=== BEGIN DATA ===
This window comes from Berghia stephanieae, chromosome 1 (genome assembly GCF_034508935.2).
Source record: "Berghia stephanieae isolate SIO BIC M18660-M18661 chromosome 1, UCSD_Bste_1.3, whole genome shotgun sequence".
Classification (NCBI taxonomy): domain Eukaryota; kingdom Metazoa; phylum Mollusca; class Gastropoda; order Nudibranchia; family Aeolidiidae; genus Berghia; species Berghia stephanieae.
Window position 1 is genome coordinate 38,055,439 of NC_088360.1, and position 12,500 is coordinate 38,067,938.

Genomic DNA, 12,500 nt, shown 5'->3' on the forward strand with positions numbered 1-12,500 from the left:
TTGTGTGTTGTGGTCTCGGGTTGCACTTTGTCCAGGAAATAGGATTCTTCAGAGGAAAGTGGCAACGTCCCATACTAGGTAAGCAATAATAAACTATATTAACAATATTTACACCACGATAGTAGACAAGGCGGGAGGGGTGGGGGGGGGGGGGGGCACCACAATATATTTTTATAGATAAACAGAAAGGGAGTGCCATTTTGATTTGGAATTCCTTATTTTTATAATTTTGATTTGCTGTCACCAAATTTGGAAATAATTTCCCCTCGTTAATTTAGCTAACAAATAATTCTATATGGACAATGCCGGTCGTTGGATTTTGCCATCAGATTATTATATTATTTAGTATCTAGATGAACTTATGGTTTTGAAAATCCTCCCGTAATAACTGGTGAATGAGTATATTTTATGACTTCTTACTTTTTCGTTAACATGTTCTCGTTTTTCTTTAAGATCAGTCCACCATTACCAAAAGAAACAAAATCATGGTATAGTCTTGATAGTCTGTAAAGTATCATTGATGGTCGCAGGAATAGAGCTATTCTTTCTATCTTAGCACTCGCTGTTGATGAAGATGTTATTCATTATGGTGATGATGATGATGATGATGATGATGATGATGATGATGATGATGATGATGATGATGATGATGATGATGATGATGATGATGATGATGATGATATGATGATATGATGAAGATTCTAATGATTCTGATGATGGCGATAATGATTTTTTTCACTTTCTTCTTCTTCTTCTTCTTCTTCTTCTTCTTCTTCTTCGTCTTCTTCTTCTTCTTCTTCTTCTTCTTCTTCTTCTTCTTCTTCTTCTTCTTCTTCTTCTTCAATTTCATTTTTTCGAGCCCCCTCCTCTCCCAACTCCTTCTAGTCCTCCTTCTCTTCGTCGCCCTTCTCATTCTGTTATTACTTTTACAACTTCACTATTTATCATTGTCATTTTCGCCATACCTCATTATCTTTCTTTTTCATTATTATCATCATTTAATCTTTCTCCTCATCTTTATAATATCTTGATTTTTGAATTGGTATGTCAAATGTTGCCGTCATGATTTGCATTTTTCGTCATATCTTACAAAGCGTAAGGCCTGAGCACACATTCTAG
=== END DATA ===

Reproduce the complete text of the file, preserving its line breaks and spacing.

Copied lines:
This window comes from Berghia stephanieae, chromosome 1 (genome assembly GCF_034508935.2).
Source record: "Berghia stephanieae isolate SIO BIC M18660-M18661 chromosome 1, UCSD_Bste_1.3, whole genome shotgun sequence".
Classification (NCBI taxonomy): domain Eukaryota; kingdom Metazoa; phylum Mollusca; class Gastropoda; order Nudibranchia; family Aeolidiidae; genus Berghia; species Berghia stephanieae.
Window position 1 is genome coordinate 38,055,439 of NC_088360.1, and position 12,500 is coordinate 38,067,938.

Genomic DNA, 12,500 nt, shown 5'->3' on the forward strand with positions numbered 1-12,500 from the left:
TTGTGTGTTGTGGTCTCGGGTTGCACTTTGTCCAGGAAATAGGATTCTTCAGAGGAAAGTGGCAACGTCCCATACTAGGTAAGCAATAATAAACTATATTAACAATATTTACACCACGATAGTAGACAAGGCGGGAGGGGTGGGGGGGGGGGGGGGCACCACAATATATTTTTATAGATAAACAGAAAGGGAGTGCCATTTTGATTTGGAATTCCTTATTTTTATAATTTTGATTTGCTGTCACCAAATTTGGAAATAATTTCCCCTCGTTAATTTAGCTAACAAATAATTCTATATGGACAATGCCGGTCGTTGGATTTTGCCATCAGATTATTATATTATTTAGTATCTAGATGAACTTATGGTTTTGAAAATCCTCCCGTAATAACTGGTGAATGAGTATATTTTATGACTTCTTACTTTTTCGTTAACATGTTCTCGTTTTTCTTTAAGATCAGTCCACCATTACCAAAAGAAACAAAATCATGGTATAGTCTTGATAGTCTGTAAAGTATCATTGATGGTCGCAGGAATAGAGCTATTCTTTCTATCTTAGCACTCGCTGTTGATGAAGATGTTATTCATTATGGTGATGATGATGATGATGATGATGATGATGATGATGATGATGATGATGATGATGATGATGATGATGATGATGATGATGATGATGATGATGATATGATGATATGATGAAGATTCTAATGATTCTGATGATGGCGATAATGATTTTTTTCACTTTCTTCTTCTTCTTCTTCTTCTTCTTCTTCTTCTTCTTCGTCTTCTTCTTCTTCTTCTTCTTCTTCTTCTTCTTCTTCTTCTTCTTCTTCTTCTTCTTCTTCAATTTCATTTTTTCGAGCCCCCTCCTCTCCCAACTCCTTCTAGTCCTCCTTCTCTTCGTCGCCCTTCTCATTCTGTTATTACTTTTACAACTTCACTATTTATCATTGTCATTTTCGCCATACCTCATTATCTTTCTTTTTCATTATTATCATCATTTAATCTTTCTCCTCATCTTTATAATATCTTGATTTTTGAATTGGTATGTCAAATGTTGCCGTCATGATTTGCATTTTTCGTCATATCTTACAAAGCGTAAGGCCTGAGCACACATTCTAG